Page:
Copyblogger author Nick Usborne, a seasoned veteran with 35+ years of experience, penned a piece entitled “How to Fix 5 Conversion-Killing Copywriting Mistakes” this month, and I almost do feel like I wrote it myself. This article is that relatable. Nick’s blog posts speak to professional copywriters directly with a tone reminiscent of a trusted colleague saying, “Hey man, I’ve been struggling with this. Maybe you have too.” How unbelievably refreshing!
While all the points he covers in this cogently-titled article are valuable, it was Conversion Killer #2 about asking the wrong question that really spoke to me. Nick talked about how copywriters tend to start with HOW they’re going to say something before even considering WHAT they’re going to say. We try to be clever and impactful from moment one, instead of just writing out what the reader wants/needs to hear and evolving the message from there.
As a writer, I tend to put pressure on myself to be clever 100% of the time, which only serves to cause imposter syndrome and writer’s block. What Nick is conveying with this point is to start simple. Just state what it is the reader wants to hear. Your end product will have to say that no matter what, so start simple and then get creative. As an old band director of mine used to say, keep the main thing the main thing.
“I wonder if there’s a Chrome extension for that?” It’s a thought that crosses my mind multiple times a week and more often than not, the answer to that question is yes. I find myself telling co-workers and friends about plugins I love, but I’ve never thought to write a blog post about it. Enter Chris Coyier’s blog: Browser Extensions I Actually Use. Chris is a well-respected developer that has contributed to tons of projects like CSS-Tricks and Codepen, so it was a pleasant surprise to see some overlap in the plugins he uses and the ones I use. If you don’t have time to read his blog (though I highly suggest you do), here are the extensions that I keep in my arsenal that also make an appearance in Coyier’s blog:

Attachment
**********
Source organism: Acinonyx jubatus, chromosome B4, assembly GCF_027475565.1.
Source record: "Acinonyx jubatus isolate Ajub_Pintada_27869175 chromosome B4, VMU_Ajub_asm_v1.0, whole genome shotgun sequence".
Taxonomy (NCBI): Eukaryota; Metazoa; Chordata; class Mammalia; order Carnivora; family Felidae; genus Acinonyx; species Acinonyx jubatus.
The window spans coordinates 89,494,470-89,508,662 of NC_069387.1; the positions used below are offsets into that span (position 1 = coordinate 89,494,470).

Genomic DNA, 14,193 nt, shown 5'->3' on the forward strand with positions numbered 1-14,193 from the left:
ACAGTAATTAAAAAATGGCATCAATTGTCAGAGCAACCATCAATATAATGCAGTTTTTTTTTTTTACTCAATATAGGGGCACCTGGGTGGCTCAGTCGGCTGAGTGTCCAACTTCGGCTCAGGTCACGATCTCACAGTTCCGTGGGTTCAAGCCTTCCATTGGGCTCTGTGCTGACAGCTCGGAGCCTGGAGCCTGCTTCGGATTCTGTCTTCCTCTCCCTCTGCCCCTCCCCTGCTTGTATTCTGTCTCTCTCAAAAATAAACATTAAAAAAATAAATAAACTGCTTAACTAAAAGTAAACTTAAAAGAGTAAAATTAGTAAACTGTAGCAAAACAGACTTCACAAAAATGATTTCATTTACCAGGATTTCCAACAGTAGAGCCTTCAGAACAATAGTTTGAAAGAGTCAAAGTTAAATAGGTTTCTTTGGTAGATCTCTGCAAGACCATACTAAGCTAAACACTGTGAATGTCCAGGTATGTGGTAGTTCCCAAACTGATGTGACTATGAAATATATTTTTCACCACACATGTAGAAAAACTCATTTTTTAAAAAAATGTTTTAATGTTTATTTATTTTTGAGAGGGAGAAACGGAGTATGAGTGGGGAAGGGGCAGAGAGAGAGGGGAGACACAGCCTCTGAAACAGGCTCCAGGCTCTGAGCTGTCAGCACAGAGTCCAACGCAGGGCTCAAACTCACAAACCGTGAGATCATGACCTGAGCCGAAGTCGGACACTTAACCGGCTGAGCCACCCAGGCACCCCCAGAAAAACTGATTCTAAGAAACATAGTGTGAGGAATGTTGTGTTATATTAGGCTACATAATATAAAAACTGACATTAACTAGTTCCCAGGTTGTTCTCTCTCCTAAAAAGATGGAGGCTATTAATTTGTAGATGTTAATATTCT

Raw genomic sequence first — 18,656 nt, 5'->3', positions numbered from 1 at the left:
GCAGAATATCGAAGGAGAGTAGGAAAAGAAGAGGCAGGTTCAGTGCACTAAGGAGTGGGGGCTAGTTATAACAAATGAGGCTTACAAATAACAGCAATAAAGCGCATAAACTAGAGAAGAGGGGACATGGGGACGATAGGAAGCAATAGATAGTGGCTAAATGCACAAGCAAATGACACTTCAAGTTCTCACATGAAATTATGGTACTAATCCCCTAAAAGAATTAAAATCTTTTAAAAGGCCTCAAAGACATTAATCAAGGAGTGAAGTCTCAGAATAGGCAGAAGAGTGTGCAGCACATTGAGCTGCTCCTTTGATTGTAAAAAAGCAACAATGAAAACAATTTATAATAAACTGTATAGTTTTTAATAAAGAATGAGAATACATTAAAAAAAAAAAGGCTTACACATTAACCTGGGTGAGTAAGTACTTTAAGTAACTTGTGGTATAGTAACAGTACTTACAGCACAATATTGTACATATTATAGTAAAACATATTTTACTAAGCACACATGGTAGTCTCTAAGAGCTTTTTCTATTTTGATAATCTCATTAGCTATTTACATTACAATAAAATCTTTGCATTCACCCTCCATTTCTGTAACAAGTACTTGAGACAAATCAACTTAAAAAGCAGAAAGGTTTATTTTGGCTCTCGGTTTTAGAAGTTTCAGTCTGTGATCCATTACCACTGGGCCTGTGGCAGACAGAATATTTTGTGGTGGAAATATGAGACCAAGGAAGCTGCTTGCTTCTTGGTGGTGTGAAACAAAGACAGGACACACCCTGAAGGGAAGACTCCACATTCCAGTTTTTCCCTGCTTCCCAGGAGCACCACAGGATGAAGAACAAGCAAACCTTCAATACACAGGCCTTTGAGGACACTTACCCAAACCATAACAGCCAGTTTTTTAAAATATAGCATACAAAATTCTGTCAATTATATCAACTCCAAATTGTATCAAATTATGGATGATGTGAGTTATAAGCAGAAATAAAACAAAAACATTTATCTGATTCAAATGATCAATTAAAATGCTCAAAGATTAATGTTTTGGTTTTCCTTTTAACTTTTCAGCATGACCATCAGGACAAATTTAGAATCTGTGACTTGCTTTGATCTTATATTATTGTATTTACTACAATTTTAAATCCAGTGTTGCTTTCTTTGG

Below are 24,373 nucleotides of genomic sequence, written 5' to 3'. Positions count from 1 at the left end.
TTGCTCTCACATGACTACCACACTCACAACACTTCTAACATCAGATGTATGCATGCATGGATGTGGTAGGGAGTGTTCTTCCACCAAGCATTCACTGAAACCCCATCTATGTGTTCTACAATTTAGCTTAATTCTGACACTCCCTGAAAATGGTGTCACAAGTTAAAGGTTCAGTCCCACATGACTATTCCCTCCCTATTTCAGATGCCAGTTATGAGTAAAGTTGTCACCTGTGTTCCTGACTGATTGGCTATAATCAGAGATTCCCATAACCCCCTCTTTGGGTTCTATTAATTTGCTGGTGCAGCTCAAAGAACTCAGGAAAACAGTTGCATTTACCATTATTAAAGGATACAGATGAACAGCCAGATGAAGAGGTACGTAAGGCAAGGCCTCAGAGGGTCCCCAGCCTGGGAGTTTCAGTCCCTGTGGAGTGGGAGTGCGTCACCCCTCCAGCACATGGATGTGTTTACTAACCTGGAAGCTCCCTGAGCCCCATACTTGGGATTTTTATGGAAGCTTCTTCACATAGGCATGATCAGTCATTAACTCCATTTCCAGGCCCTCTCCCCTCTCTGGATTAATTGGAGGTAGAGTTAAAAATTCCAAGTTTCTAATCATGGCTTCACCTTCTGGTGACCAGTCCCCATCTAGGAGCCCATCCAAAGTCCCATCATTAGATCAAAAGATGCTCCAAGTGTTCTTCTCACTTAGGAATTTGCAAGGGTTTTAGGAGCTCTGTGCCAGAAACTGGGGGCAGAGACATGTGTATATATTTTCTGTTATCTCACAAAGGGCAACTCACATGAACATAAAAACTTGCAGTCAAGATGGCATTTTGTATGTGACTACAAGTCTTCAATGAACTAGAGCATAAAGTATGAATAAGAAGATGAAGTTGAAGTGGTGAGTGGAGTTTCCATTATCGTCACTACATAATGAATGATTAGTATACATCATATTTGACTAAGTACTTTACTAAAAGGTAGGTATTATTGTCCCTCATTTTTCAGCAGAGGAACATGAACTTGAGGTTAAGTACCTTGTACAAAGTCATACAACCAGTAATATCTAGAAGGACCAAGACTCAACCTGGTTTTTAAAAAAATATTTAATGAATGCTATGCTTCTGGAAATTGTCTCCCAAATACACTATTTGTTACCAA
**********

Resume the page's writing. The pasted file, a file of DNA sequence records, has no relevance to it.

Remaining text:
1Password: An awesome password manager that’s secure, works across multiple browsers, and allows you to build shared vaults to share credentials with other people. Once you start using 1Password, it’s hard to think of ever living without it.
A Fine Start: I used to use Muzli for inspiration (and still highly recommend it) but have found A Fine Start to be a less-obtrusive way to organize bookmarks and avoid the standard new tab page in Google Chrome.
Full Page Screenshot: This a must-have extension for all of us at Evangalist and the name says it all: use it to take full page screenshots of any webpage and save as an image. After that, you can use that image to your heart’s desire (mockups, design edits, etc.).
A great blog can present you with totally new ideas or just make you feel understood. Many of the blogs that we loved this month do both, and we hope they help you solve a problem or think about things in a new way. If you read a piece of content that helped you grow this month, feel free to share it with us! We can’t wait to read it.